Chemistry of Life Research Themes

Faculty within the CMI across four colleges at NC State are using molecular approaches to tackle some of the largest issues facing humanity.  From drug discovery and synthetic biology to novel biomaterials and molecular characterization, faculty are working together to make a meaningful impact across our State of North Carolina, Country and World.  The Chemistry of Life Program is designed to fuel the already robust research activities while training the next generation of scientific leaders and represents a molecular-focused subset of research within the CMI — from molecules to translational animal and plant science.  The following are the focus areas that CLP will focus our research and training programs on, and these areas complement or are synergistic with programs that make up the broader CMI. These research themes are the foundation for the recently announced Integrative Sciences Initiative and Building, and present an opportunity to further bridge the molecular sciences across campus.

Molecular Mechanisms of Metabolism and Disease
Theme Lead: Melanie Simpson (CALS/Biochemistry), Associate Director of CMI-CLP

A deep understanding of metabolic pathways impacted by disease progression is necessary to meet grand societal challenges and develop potential treatments. Faculty in this theme will focus on understanding and exploiting basic metabolic pathways and the protein-specific mechanisms within those pathways. Research projects will support the overarching goals of defining novel diagnostic and therapeutic applications, by identifying novel biomolecules involved in signaling and function, both in normal systems and in pathological conditions that promote susceptibility to infectious disease and cancer. This theme is envisioned to contribute centrally to the success of faculty with their major focus in the other two themes, and is by nature highly interdisciplinary. Core infrastructure will be centered around approaches to measure changes in molecules, cells, tissues and organisms as disease is initiated and throughout the course of progression, as well as those that indicate a response to potential therapeutics. Shared instrumentation is envisioned to support a comprehensive imaging core, and versatile facilities for assay development involving molecular technologies.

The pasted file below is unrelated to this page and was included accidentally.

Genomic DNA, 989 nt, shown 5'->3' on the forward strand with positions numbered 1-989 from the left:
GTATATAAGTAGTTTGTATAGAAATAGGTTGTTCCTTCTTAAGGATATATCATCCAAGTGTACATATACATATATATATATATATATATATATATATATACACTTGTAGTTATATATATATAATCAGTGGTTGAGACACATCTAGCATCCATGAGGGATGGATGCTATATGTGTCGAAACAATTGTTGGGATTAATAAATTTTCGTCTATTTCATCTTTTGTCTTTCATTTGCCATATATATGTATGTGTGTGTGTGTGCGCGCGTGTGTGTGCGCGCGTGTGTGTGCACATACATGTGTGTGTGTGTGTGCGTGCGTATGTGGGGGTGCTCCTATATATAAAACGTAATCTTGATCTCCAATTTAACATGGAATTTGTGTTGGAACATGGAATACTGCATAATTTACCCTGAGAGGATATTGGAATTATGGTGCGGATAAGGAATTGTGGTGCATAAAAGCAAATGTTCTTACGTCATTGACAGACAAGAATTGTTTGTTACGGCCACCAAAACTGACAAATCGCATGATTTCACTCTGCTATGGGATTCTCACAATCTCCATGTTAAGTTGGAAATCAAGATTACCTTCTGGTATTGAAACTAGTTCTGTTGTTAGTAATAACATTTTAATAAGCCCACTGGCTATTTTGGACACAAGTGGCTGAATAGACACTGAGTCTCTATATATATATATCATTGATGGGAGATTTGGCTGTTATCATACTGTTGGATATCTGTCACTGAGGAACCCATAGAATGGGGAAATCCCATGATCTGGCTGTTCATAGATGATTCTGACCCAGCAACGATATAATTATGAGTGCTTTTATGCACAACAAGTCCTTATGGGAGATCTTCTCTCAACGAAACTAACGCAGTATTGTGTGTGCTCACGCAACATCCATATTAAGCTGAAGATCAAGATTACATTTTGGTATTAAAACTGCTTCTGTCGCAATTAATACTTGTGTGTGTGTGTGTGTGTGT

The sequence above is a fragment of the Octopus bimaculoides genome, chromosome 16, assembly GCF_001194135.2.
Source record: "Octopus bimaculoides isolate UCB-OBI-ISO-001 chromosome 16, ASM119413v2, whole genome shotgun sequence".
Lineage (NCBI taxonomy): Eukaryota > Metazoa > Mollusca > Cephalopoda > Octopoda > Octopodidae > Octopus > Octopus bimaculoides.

Molecular Synthesis and Biomimicry
Theme Lead: Joshua Pierce (COS/Chemistry), Co-Director of CMI and Director of Integrative Sciences Initiative

Transformative scientific and medical breakthroughs will require access to novel molecular structures and expedited access to emerging therapeutics. Faculty in this theme will leverage interdisciplinary research in synthetic chemistry, chemical biology, and synthetic biology to develop next-generation approaches to access small molecules and biomolecules. The assembly of teams across these disciplines will provide a remarkable opportunity for discovery, and will be designed to take advantage of each discipline’s strengths. Core infrastructure will utilize high-throughput technologies and shared instrumentation to accelerate these efforts through the creation of a ‘molecular foundry’. Researchers in this theme will engage the other themes to study the novel compounds in model systems of infectious disease and cancer and in animal models of disease.  

Molecular Therapeutics and Applied Molecular Sciences
Theme Lead: Yevgeny Brudno (COE/Biomedical Engineering), Associate Director of CMI-CLP

Promising therapeutic candidates require validation in disease models to realize full translational potential, and thus there is a large need for innovative models that can better mimic human disease. Faculty in this theme will develop next-generation therapeutic interventions and test promising drug candidates to meet critical clinical needs in infectious disease and cancer.  Core infrastructure centers on cellular, organoid and animal models of health and disease to test promising small molecule and biomolecule leads and clinical candidates. The molecular therapeutics theme will also interface with the Office of Research Commercialization, clinicians, and industry partners throughout North Carolina to bring critical therapies to patients.

The Chemistry of Life Program is collaborative with a number of other interdisciplinary research programs on campus, leveraging training and coursework as well as infrastructure.  CLP is part of the broader Comparative Medicine Institute and has key partners including the Biotechnology Program, the Genetics and Genomics Academy, the Global Health Program, METRIC, and the Office of Research Commercialization. CLP is the foundation of the Integrative Sciences Initiative and Building.